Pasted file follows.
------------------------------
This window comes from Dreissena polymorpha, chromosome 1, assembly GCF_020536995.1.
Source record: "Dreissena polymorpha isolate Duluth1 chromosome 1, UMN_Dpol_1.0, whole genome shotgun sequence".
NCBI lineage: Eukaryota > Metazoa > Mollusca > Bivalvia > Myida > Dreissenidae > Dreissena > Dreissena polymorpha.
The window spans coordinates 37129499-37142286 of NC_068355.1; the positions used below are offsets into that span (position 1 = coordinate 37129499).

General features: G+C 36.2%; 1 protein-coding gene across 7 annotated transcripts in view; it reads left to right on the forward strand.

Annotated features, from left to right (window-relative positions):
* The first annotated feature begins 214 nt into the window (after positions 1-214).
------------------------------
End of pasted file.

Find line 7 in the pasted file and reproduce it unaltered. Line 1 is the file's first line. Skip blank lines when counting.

* The first annotated feature begins 214 nt into the window (after positions 1-214).